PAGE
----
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Mary Corbet

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I learned to embroider when I was a kid, when everyone was really into cross stitch (remember the '80s?). Eventually, I migrated to surface embroidery, teaching myself with whatever I could get my hands on...read more

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Stitch Fun: Shisha, No Mirrors

 

Do you want to try shisha stitch, but you don’t have any mirrors to practice with?

Are you working with mixed media, and you’d like to add a bit of paper and a bit of stitching to it?

Are you embroidering something that won’t be laundered and want to add a special touch?

Did you know you can work the shisha stitch without mirrors? You can use it to attach practically anything flat or barely domed to your embroidery surfaces.

This little bit of stitch play came into being by accident.

I was preparing to work up a tutorial for traditional shisha stitch, which is a decorative technique of stitching down little mirrors onto fabric, but I didn’t have any mirrors.

In fact, the whole thought of a mirror under studio lighting while trying to photograph a stitch tutorial seemed problematic to me, so I opted for card stock. After all, it’s the technique that’s being taught – once you know the technique, you can use it however you want!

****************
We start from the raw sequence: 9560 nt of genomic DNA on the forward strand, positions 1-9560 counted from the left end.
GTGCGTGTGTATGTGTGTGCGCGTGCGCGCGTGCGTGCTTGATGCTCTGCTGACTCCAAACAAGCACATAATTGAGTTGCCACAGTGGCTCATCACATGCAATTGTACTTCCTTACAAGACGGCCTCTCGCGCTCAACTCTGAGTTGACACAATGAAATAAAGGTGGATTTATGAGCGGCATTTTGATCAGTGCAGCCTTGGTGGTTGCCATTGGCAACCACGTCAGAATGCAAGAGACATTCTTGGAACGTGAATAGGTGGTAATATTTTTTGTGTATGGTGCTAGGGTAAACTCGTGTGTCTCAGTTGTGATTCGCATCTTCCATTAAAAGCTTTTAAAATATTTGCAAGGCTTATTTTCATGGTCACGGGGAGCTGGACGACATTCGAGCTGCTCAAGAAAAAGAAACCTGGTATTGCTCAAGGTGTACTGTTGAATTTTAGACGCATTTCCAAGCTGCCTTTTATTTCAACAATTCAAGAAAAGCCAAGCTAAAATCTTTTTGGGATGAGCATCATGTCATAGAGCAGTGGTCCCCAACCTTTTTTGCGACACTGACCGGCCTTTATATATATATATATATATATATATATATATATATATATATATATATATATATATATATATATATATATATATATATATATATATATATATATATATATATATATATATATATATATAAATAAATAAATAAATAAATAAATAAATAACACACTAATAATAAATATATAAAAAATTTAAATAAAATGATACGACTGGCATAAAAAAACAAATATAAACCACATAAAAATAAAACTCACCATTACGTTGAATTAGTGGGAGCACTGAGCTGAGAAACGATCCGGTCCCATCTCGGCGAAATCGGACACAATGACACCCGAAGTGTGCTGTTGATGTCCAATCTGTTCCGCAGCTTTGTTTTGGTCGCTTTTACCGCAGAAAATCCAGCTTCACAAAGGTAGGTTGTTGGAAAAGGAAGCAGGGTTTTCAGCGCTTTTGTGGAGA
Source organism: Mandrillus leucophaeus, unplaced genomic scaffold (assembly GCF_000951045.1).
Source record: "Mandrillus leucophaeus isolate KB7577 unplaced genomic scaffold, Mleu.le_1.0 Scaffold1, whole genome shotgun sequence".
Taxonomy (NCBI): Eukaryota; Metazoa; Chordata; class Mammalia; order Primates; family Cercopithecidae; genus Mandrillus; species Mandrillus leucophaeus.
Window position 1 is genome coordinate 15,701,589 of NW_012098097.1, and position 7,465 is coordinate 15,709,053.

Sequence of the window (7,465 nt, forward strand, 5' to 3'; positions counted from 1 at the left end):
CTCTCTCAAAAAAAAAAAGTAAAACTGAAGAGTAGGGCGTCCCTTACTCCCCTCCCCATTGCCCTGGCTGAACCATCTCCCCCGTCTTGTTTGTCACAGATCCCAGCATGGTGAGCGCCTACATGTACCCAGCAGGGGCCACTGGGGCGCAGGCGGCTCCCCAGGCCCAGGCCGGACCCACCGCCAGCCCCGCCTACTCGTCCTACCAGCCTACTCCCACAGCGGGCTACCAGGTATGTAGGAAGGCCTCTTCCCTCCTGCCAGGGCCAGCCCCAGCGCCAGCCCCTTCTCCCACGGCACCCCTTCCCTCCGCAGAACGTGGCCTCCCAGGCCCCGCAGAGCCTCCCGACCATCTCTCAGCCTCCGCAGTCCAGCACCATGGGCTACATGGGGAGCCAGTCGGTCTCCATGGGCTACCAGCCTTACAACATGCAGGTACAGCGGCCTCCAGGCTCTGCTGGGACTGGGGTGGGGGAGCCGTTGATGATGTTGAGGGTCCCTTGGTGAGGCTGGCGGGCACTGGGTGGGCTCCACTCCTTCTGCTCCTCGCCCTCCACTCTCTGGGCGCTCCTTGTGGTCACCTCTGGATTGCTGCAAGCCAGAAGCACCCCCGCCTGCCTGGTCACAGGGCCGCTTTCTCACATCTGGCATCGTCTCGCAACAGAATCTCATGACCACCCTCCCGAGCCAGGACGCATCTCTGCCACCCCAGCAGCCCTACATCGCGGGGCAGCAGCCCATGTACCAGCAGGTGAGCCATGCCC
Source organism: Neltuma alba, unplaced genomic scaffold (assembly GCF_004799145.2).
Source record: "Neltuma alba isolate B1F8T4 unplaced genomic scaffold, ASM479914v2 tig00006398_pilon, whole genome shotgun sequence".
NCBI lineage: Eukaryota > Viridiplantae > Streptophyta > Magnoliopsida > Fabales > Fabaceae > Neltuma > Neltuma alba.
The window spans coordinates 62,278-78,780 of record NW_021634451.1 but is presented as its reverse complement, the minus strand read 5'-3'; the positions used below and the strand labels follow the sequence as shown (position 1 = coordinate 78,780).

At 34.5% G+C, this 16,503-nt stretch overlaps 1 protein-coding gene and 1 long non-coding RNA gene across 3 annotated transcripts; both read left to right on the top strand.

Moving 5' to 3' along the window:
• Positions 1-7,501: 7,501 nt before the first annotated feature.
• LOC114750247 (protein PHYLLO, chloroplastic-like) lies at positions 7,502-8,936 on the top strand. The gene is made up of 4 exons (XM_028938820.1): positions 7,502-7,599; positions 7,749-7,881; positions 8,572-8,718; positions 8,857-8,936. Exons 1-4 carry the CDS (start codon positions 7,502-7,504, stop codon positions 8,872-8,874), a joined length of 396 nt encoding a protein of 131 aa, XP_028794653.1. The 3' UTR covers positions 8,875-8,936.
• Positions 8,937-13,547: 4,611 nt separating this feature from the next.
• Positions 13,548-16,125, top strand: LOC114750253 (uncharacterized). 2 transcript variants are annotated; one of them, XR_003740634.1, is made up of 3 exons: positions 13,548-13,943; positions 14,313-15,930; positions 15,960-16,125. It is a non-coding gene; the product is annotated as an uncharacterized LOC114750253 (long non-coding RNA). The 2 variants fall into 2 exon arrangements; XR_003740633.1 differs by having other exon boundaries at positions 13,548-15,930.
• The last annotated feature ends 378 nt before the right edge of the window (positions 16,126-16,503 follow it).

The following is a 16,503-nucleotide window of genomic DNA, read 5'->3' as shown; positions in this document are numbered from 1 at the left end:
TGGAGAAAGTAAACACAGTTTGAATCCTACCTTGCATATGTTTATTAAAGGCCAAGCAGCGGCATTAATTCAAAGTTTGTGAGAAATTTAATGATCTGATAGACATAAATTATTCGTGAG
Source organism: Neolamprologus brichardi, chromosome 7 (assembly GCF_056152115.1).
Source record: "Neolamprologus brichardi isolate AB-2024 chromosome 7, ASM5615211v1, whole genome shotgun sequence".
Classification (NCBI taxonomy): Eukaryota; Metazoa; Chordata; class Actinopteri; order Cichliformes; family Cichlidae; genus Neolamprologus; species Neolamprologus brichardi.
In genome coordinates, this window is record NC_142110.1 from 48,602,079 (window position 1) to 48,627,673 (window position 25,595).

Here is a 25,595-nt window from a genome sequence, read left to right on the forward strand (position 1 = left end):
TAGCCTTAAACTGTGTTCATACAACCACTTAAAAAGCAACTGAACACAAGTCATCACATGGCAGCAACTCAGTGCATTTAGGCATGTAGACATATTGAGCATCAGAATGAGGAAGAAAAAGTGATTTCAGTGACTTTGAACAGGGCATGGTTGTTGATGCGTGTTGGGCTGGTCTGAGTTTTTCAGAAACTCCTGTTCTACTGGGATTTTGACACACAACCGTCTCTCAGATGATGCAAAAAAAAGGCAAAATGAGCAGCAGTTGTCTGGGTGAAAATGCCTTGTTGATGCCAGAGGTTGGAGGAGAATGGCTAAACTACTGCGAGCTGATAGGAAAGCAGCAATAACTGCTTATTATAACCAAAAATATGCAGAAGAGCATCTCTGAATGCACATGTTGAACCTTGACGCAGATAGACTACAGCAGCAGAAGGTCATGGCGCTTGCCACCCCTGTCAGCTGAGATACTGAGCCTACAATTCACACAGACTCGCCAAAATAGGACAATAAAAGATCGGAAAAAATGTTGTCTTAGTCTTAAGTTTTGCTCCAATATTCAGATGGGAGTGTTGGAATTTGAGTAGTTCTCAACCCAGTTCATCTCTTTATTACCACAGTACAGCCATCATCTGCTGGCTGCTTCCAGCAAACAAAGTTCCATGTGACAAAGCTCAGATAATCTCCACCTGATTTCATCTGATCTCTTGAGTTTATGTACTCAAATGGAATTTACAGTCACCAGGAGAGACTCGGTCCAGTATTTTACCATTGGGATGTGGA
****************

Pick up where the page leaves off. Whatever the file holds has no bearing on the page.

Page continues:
Shisha Stitch - No Mirrors

I took out a 3/4″ hole punch and started sifting through my paper supplies.

In my paper supply box, I also stash away old notecards and greeting cards that I “recycle” in one way or another.

This happens to be a great way you can recycle a pretty note card! I figured if card stock would work as a substitute for a mirror, why not something a little prettier?

Shisha Stitch with Paper

Using paper products in place of mirrors in shisha embroidery only works, of course, if you’re not planning on laundering the embroidery or taking it out in the rain.

For playing around, for “sampling” stitches, for making mixed media art that won’t be washed, and just for the fun of it, using card-weight paper cut outs is a fantastic way to play with shisha stitches!

Shisha Stitch with Paper

And of course, once you start playing, your stitched elements can grow and grow. Here, I’ve added a couple circles of buttonhole stitch around the central element.